On October 7 Murray Perahia released his first album for Deutsche Grammophon presenting Bach’ French Suites. He sees the French Suites as “Bach on the highest level”, adding, “I don’t think Bach wrote one note that didn’t have wider meanings and that wasn’t to be tackled with all one’s heart and soul.”
Perahia joins Deutsche Grammophon
Imagine if Cal Ripken Jr. decided, late in his career, to leave the Baltimore Orioles and go to the Yankees. Imagine Pele playing for Portugal instead of Brazil. Those are the sports equivalents of Murray Perahia moving to Deutsche Grammophon from Sony. For more than four decades, Perahia had been loyal to both Sony and its predecessor, Columbia Masterworks. He’d recorded almost all of the Classical and Romantic periods’ biggest composers: Chopin, Brahms, Beethoven, Mozart. He even did several Bach recordings.
What, then, could prompt such a fantastic and loyal artist to switch labels after such a long time? To begin with, Perahia has deep-seated genealogical roots. His family descends from the Iberian Jews who were exiled from Spain by the Moors in the Middle Ages. In fact, he spoke only Ladino when he was a boy. He has a similar connection to music. His musical ideas and ideals, developed from a career spanning six decades, are both deeply felt and colorfully presented. His interpretations of many legendary works are seen as standard-setting, yet their scope and emotional impact are varied. In much the same way as the Iberian Jews adjusted to life in the Diaspora, starting new traditions and developing new societies, Perahia likely wants to blaze new musical trails through familiar ground.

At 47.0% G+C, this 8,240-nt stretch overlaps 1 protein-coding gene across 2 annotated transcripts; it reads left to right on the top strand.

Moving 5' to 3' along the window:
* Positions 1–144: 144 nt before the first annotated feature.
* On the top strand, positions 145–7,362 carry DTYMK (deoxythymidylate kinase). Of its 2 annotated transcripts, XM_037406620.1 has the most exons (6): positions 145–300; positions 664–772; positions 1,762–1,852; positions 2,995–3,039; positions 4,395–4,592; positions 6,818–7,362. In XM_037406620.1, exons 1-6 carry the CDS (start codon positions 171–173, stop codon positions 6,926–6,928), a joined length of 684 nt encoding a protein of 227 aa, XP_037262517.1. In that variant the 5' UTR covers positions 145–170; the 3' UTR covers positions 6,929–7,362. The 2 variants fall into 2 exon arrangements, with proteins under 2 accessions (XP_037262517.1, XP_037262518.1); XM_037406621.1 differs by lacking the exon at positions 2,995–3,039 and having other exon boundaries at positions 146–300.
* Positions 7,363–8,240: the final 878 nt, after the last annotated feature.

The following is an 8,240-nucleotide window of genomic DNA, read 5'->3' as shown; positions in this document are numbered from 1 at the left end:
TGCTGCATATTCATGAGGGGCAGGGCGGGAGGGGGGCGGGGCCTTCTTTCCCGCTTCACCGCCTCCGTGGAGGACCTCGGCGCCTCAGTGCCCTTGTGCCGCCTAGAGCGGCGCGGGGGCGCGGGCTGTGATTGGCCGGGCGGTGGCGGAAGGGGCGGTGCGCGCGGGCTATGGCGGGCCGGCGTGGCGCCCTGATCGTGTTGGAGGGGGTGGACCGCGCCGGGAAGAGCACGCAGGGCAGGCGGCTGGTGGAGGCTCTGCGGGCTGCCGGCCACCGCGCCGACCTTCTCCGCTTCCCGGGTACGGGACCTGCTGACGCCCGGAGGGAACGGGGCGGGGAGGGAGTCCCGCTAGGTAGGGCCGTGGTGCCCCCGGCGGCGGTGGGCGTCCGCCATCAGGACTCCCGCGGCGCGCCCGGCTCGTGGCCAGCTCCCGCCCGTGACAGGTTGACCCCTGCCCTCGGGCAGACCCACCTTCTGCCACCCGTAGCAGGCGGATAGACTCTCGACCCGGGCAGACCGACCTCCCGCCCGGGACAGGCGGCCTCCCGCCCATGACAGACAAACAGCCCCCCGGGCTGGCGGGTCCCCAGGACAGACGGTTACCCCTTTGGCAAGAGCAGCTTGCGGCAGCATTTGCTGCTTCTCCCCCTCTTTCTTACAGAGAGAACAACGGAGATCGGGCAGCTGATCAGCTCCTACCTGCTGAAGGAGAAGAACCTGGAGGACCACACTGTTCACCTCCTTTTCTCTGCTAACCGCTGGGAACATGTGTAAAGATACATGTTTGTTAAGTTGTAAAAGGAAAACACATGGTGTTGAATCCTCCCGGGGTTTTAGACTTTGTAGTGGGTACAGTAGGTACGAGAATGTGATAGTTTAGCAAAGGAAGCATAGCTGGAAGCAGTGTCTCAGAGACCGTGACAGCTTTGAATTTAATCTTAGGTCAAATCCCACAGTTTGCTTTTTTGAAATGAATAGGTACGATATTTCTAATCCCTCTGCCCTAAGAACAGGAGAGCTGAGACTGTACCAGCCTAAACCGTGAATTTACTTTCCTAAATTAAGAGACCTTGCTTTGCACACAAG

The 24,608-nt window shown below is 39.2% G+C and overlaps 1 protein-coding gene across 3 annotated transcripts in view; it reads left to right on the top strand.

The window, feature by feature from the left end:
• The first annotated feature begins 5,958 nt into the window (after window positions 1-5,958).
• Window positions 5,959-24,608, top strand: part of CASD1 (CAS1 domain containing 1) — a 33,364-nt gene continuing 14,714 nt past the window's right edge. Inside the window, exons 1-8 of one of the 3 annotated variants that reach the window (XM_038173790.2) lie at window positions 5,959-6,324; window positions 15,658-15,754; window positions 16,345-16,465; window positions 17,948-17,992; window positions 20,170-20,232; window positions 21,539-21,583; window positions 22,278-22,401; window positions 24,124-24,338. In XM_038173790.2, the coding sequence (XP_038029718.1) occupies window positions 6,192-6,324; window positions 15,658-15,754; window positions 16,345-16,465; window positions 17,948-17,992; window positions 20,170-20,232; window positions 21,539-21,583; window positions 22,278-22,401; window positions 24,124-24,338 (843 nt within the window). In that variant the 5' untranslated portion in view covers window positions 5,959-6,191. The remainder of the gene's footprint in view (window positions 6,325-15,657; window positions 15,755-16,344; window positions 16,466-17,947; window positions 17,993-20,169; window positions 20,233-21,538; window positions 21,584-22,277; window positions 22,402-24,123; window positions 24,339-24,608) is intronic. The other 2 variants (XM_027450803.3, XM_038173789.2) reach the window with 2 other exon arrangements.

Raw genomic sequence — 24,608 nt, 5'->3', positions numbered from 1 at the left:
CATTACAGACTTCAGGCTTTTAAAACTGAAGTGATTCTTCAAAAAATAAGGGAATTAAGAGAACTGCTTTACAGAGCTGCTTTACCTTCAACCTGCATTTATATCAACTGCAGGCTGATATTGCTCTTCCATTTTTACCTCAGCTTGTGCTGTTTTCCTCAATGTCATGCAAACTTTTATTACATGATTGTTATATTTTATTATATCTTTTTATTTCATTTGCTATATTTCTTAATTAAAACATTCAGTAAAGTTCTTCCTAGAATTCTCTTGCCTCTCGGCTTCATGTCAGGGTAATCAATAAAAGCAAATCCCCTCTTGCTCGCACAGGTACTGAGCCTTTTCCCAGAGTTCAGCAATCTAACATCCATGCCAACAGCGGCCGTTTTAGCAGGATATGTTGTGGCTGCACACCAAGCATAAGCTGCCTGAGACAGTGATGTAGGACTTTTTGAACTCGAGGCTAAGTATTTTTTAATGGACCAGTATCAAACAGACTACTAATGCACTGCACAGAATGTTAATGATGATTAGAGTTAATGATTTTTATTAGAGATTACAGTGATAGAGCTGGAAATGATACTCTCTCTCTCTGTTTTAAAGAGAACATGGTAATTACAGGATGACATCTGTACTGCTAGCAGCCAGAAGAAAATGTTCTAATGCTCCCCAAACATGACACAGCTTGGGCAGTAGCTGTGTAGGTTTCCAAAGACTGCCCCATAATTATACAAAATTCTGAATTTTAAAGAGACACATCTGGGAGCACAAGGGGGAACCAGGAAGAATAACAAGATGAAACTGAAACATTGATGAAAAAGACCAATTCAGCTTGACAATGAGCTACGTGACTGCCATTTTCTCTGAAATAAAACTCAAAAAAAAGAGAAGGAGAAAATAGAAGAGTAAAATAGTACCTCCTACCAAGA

Deutsche Grammophon, for example, has hinted that the London-based virtuoso plans to revisit works he’s recorded in the past. Both they and he are excited about the prospect of re-interpreting Classical and Romantic masterworks through the application of a lifetime’s worth of experiences that are tempered with Perahia’s historical roots and perspective. Perahia contemplates each project thoughtfully and comprehensively, sometimes studying four or five different editions and scores of the same piece to glean varying perspectives before forming his own ideas. By moving to Deutsche Grammophon, Perahia probably seeks new musical canvasses to fill, which he could no longer do with Sony because he considered his work with them finished. In much the same way as he studies separate copies of the same piece, he will present new interpretations of pieces he recorded previously. To him, such a shift is part of a spiritual journey, and what went before is not to be superseded. Rather, both the old and the new will be considered part of the same whole. He said in a recent interview, “It’s very spiritual. Beethoven was a believer in God,” hinting that his journey will be also be part of the musical firmament.
Read more at gramophone.co.uk
Read an interview in SCMP